- Grand Canyon University - B.S. in Mathematics for Secondary Education
A high school math teacher from Kansas City, Missouri enrolled herself in an astronaut training program at NASA with the intent of inspiring a deeper level of interest in math and science among her students.
Jennifer Engelhardt teaches various levels of mathematics at Park Hill South High School in Kansas City and says that she wanted to immerse herself in the hands-on, nonstop astronaut training with the hope of igniting a keener desire within her students to learn about science and math and to get excited about what the fields have to offer in the way of a career. Educators across the United States are talking about STEM – an acronym for science, technology, engineering, and math – and that is what prompted Engelhardt to take the NASA training.
Over the next ten years, jobs in the STEM fields are projected to double and Engelhardt is excited about the prospect of getting teens excited about math and science as early as possible.
The math teacher spent an entire week at the US Space and Rocket Center in Huntsville, Alabama. She was one of only 200 teachers from around the world who was selected to participate in the training as part of a scholarship program sponsored by Honeywell. She and the other teachers attending the training spent the week performing tasks and learning concepts similar to those performed by NASA astronauts.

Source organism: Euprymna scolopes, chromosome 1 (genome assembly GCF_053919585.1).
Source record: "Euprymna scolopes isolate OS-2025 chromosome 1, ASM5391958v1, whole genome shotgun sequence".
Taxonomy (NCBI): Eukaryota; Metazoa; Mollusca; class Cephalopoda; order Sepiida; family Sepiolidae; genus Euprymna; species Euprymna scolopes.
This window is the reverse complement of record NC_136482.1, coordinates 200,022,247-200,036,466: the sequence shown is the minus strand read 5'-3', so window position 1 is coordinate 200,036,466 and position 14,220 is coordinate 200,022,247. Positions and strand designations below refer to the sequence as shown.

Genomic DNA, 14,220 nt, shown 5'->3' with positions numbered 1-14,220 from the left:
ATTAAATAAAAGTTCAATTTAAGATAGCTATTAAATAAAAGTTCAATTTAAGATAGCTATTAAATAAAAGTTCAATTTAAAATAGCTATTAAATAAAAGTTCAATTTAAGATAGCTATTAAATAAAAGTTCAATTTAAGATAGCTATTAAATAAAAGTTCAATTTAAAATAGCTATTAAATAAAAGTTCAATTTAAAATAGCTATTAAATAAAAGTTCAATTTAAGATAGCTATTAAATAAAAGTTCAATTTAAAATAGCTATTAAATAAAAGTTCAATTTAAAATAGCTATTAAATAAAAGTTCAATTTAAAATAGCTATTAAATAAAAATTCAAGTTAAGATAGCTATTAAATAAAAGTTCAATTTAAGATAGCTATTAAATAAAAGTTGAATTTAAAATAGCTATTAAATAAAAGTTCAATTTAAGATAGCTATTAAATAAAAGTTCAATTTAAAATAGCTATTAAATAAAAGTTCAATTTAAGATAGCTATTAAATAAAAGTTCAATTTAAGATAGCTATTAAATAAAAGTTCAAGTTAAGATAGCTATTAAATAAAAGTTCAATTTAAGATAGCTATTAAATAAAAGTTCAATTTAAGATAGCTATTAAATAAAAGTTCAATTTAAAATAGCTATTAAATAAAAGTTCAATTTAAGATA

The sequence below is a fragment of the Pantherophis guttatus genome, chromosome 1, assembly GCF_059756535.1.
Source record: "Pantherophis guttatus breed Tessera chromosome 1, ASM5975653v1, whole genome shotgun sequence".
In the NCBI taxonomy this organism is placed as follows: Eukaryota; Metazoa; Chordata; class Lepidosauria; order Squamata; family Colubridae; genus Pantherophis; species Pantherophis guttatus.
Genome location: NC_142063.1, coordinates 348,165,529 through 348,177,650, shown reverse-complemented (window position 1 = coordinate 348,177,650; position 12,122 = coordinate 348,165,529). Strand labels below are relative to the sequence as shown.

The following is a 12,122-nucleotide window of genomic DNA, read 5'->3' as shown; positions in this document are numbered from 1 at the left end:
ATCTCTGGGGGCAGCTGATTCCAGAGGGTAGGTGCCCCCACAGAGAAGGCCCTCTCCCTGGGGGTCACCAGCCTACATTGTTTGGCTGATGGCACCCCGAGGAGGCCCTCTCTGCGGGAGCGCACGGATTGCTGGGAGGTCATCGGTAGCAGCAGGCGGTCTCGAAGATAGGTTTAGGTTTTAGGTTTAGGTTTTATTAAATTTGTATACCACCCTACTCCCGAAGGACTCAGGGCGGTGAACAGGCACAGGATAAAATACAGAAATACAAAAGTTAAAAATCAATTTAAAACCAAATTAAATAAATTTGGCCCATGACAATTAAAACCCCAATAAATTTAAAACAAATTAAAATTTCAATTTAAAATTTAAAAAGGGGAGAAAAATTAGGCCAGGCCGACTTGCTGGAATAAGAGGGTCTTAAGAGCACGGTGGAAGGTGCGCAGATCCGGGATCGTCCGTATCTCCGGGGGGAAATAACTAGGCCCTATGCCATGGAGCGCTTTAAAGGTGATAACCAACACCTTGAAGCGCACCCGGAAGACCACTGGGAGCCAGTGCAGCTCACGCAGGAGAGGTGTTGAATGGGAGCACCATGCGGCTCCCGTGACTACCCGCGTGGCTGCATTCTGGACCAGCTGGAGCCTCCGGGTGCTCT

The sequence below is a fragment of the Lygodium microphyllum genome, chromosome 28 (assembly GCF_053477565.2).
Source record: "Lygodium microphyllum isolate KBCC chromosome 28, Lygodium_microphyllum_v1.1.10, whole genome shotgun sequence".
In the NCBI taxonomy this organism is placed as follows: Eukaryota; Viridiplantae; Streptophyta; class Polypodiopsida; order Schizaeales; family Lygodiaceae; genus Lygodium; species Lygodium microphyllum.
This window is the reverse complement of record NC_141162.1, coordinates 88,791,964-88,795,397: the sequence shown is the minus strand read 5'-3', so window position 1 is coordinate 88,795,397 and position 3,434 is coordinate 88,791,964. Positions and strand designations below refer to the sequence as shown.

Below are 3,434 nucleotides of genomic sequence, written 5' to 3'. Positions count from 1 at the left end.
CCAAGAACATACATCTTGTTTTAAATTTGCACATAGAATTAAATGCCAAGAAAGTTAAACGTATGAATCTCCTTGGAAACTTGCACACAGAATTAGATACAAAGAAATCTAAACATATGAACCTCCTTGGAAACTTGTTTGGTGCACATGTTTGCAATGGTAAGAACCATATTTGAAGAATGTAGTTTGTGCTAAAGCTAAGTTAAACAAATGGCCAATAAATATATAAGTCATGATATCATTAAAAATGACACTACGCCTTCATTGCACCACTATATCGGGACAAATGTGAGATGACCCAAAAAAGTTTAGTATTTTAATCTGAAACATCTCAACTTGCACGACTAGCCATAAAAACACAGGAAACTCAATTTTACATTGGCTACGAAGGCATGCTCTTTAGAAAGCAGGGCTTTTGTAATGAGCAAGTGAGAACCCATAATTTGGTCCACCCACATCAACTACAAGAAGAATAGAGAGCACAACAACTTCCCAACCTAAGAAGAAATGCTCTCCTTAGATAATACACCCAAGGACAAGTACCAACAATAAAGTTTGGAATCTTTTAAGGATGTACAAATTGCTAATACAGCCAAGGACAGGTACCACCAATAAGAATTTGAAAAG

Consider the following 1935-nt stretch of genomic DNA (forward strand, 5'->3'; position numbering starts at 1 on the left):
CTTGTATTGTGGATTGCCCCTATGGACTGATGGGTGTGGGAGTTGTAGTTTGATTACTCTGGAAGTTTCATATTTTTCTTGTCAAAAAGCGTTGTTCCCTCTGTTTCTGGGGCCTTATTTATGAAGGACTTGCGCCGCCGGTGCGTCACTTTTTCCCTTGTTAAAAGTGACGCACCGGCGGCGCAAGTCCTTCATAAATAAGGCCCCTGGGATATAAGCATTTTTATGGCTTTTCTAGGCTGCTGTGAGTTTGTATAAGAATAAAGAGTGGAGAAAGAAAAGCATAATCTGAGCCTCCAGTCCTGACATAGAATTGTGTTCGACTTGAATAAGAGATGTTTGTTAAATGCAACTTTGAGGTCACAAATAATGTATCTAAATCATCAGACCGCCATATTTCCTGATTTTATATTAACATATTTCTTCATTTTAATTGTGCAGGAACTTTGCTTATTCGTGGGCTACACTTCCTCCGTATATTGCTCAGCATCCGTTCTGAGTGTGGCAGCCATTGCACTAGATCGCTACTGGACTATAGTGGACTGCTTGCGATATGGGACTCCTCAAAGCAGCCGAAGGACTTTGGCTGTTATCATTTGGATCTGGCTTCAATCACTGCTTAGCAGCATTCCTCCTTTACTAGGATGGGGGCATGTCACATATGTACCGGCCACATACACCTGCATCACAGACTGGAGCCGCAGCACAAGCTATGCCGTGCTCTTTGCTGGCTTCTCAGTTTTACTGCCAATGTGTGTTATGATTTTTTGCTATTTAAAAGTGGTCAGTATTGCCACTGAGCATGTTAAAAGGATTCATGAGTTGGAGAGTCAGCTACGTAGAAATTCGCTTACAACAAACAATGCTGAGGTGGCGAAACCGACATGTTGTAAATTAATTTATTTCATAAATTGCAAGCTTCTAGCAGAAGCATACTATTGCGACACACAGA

The program is intended to give teachers a trigger for igniting a greater level of student interest in the STEM fields. Despite the rising demand in the job market, currently only about 16% of high school seniors pursue a career in the STEM fields.
Engelhardt plans to incorporate everything she learned at the training into her curriculum this coming school year and even got to keep the NASA astronaut space suit as a memento and a point of interest for her students.